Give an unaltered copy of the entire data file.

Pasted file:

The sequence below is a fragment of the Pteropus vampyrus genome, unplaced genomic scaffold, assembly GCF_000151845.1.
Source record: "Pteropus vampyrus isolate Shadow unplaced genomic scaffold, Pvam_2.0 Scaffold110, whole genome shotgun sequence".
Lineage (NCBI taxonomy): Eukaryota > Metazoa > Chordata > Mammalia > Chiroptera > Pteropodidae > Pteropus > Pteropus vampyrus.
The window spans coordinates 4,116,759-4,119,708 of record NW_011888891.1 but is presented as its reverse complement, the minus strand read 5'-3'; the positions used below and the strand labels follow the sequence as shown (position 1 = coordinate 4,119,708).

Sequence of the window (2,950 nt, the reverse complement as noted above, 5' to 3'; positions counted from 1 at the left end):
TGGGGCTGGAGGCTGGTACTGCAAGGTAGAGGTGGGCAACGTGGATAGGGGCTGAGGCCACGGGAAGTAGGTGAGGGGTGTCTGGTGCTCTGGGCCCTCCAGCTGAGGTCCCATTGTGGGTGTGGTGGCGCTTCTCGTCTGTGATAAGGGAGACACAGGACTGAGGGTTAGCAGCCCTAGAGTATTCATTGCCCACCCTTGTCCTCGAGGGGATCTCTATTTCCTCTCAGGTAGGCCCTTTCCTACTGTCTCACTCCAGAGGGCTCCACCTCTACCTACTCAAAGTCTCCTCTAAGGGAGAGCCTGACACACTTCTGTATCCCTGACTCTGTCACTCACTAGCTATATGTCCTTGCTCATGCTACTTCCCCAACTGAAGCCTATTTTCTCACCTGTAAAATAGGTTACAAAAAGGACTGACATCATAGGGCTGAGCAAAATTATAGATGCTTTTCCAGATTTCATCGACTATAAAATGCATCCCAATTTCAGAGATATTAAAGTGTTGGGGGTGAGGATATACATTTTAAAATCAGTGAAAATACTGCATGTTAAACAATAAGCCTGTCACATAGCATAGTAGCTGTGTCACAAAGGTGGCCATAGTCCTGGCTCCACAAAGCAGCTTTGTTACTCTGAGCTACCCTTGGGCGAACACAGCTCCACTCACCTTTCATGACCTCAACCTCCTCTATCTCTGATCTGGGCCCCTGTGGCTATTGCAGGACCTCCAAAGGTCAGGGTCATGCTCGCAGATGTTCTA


The sequence below is a fragment of the Pteropus vampyrus genome, unplaced genomic scaffold, assembly GCF_000151845.1.
Source record: "Pteropus vampyrus isolate Shadow unplaced genomic scaffold, Pvam_2.0 Scaffold110, whole genome shotgun sequence".
Lineage (NCBI taxonomy): Eukaryota > Metazoa > Chordata > Mammalia > Chiroptera > Pteropodidae > Pteropus > Pteropus vampyrus.
The window spans coordinates 4,116,759-4,119,708 of record NW_011888891.1 but is presented as its reverse complement, the minus strand read 5'-3'; the positions used below and the strand labels follow the sequence as shown (position 1 = coordinate 4,119,708).

Sequence of the window (2,950 nt, the reverse complement as noted above, 5' to 3'; positions counted from 1 at the left end):
TGGGGCTGGAGGCTGGTACTGCAAGGTAGAGGTGGGCAACGTGGATAGGGGCTGAGGCCACGGGAAGTAGGTGAGGGGTGTCTGGTGCTCTGGGCCCTCCAGCTGAGGTCCCATTGTGGGTGTGGTGGCGCTTCTCGTCTGTGATAAGGGAGACACAGGACTGAGGGTTAGCAGCCCTAGAGTATTCATTGCCCACCCTTGTCCTCGAGGGGATCTCTATTTCCTCTCAGGTAGGCCCTTTCCTACTGTCTCACTCCAGAGGGCTCCACCTCTACCTACTCAAAGTCTCCTCTAAGGGAGAGCCTGACACACTTCTGTATCCCTGACTCTGTCACTCACTAGCTATATGTCCTTGCTCATGCTACTTCCCCAACTGAAGCCTATTTTCTCACCTGTAAAATAGGTTACAAAAAGGACTGACATCATAGGGCTGAGCAAAATTATAGATGCTTTTCCAGATTTCATCGACTATAAAATGCATCCCAATTTCAGAGATATTAAAGTGTTGGGGGTGAGGATATACATTTTAAAATCAGTGAAAATACTGCATGTTAAACAATAAGCCTGTCACATAGCATAGTAGCTGTGTCACAAAGGTGGCCATAGTCCTGGCTCCACAAAGCAGCTTTGTTACTCTGAGCTACCCTTGGGCGAACACAGCTCCACTCACCTTTCATGACCTCAACCTCCTCTATCTCTGATCTGGGCCCCTGTGGCTATTGCAGGACCTCCAAAGGTCAGGGTCATGCTCGCAGATGTTCTA